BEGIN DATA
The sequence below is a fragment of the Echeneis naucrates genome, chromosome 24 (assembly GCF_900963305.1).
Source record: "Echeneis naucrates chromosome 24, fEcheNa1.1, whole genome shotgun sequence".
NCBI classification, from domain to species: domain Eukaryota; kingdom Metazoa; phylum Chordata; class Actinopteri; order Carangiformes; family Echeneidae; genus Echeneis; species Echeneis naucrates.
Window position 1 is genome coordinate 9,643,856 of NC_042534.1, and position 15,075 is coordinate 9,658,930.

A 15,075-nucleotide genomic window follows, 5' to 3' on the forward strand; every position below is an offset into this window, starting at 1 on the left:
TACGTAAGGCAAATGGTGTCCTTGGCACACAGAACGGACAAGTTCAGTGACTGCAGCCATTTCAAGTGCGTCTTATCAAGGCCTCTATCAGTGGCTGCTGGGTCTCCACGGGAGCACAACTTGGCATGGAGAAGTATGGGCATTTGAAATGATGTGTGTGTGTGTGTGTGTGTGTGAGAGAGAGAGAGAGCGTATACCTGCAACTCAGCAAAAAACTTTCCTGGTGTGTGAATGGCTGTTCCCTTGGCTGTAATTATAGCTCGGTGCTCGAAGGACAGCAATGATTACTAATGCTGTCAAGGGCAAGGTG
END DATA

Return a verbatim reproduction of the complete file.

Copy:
The sequence below is a fragment of the Echeneis naucrates genome, chromosome 24 (assembly GCF_900963305.1).
Source record: "Echeneis naucrates chromosome 24, fEcheNa1.1, whole genome shotgun sequence".
NCBI classification, from domain to species: domain Eukaryota; kingdom Metazoa; phylum Chordata; class Actinopteri; order Carangiformes; family Echeneidae; genus Echeneis; species Echeneis naucrates.
Window position 1 is genome coordinate 9,643,856 of NC_042534.1, and position 15,075 is coordinate 9,658,930.

A 15,075-nucleotide genomic window follows, 5' to 3' on the forward strand; every position below is an offset into this window, starting at 1 on the left:
TACGTAAGGCAAATGGTGTCCTTGGCACACAGAACGGACAAGTTCAGTGACTGCAGCCATTTCAAGTGCGTCTTATCAAGGCCTCTATCAGTGGCTGCTGGGTCTCCACGGGAGCACAACTTGGCATGGAGAAGTATGGGCATTTGAAATGATGTGTGTGTGTGTGTGTGTGTGTGAGAGAGAGAGAGAGCGTATACCTGCAACTCAGCAAAAAACTTTCCTGGTGTGTGAATGGCTGTTCCCTTGGCTGTAATTATAGCTCGGTGCTCGAAGGACAGCAATGATTACTAATGCTGTCAAGGGCAAGGTG